• Some use candles exclusively while others prefer to use oil, in order to be as authentic to the original commemoration as possible. The Chabad Hasidic sect, further, uses a beeswax candle for the shamash.

The debate on starting the holiday with eight candles versus one comes from the Talmud (Tractate Shabbat 21b) in a classic Beit Hillel and Beit Shammai debate. Beit Shammai held that all eight lights are kindled on the first night, while Beit Hillel said to work up to eight, day by day. 

"Ulla said: In the West [the Land of Israel]...R. Jose b. Abin and R. Jose b. Zebida differ concerning this: one maintains, the reasoning of Beit Shammai is that it should correspond to the days still to come, and that of Beit Hillel is that it shall correspond to the days that are gone. But another maintains: Beit Shammai's reason is that it shall correspond to the bullocks of the Festival [of Sukkot], while Beit Hillel's reason is that we increase in matters of sanctity but do not reduce."

Instructions for Lighting

First, of course, you'll need a chanukiyah. They come in all shapes and sizes, with some using candles and others using oil. There are designer ones and simple ones, travel size and those that sit on the lawn overlooking the White House. Just make sure there are nine branches for your chanukiyah; that the eight candle holders are in a line, and not a circle; and that the space for the shamash is set apart from or misaligned with the eight other candle holders.

  1. Gather your other supplies: matches and candles or oil. Some people also place a mat underneath their chanukiyah to prevent wax and oil from spilling and staining furniture or window sills. 
  2. Place your chanukiyah in the line of public sight. Many people place theirs in the front window of their home, on their porch, or in Israel, in a box outside the home.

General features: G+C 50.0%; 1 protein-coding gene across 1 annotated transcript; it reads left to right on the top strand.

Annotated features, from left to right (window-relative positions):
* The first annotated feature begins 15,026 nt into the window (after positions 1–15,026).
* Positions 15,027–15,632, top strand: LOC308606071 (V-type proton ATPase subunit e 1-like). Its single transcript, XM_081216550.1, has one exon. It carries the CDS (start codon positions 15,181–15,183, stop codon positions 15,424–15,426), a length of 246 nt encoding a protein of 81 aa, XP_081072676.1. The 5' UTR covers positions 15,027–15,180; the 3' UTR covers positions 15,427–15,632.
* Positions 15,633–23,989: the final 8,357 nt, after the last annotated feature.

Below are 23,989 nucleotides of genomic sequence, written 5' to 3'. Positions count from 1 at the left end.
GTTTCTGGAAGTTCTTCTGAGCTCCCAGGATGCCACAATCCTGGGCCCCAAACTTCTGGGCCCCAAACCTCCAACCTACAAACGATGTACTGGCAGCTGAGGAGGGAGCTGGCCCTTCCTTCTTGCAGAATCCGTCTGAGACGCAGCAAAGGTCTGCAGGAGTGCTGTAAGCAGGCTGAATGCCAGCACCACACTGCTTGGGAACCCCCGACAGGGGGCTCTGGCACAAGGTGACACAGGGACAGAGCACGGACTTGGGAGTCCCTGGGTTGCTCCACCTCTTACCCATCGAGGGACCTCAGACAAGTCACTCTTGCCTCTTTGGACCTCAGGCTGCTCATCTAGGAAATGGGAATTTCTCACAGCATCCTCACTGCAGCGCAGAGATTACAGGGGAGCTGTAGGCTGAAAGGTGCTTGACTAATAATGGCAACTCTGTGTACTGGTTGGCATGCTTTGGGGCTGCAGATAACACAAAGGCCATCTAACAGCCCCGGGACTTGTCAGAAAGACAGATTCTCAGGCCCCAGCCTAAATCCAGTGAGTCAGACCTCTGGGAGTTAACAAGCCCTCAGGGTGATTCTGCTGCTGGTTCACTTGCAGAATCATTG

3. Fill the unlit oil or place the unlit candles in the chanukiyah as you face it from right to left, and be prepared to light them from left to right.
  4. Light the shamash and, while holding this candle, say the blessings (see below).
  5. Finally, after the blessings, light the candle or oil, from left to right, and place the shamash in its designated spot.

Say the blessings in Hebrew as transliterated. We include their translations as well, which are not said aloud. First say,

Baruch Atah Adonai Eloheinu Melech HaOlam, asher kidshanu b’mitzvotav v’tzivanu l’hadlik ner shel Hanukkah.
Blessed are You, O Lord Our God, Ruler of the Universe, Who has sanctified us with Your commandments and commanded us to kindle the lights of Hanukkah. 

Then say,

Baruch Atah Adonai Eloheinu Melech HaOlam, she’asah nisim l’avoteinu, b’yamim haheim bazman hazeh.
Blessed are You, O Lord our God, Ruler of the Universe, Who made miracles for our forefathers in those days at this time.

On the first night only, you'll also say the Shehecheyanu blessing: 

Baruch Atah Adonai Eloheinu Melech HaOlam, shehekheyanu, v’kiyamanu vehegianu lazman hazeh.
Blessed are You, O Lord Our God, Ruler of the Universe, Who has kept us alive, sustained us, and brought us to this season.

Repeat this process every night of Hanukkah, remembering to leave out the Shehecheyanu blessing on the evenings after the first night. Then enjoy latkes, sufganiyot, Hannukah songs, and games of dreidel.

The Jewish Channel's instructional video gives a clear demonstration of the blessings as well as the placement and technique of lighting the chanukiyah.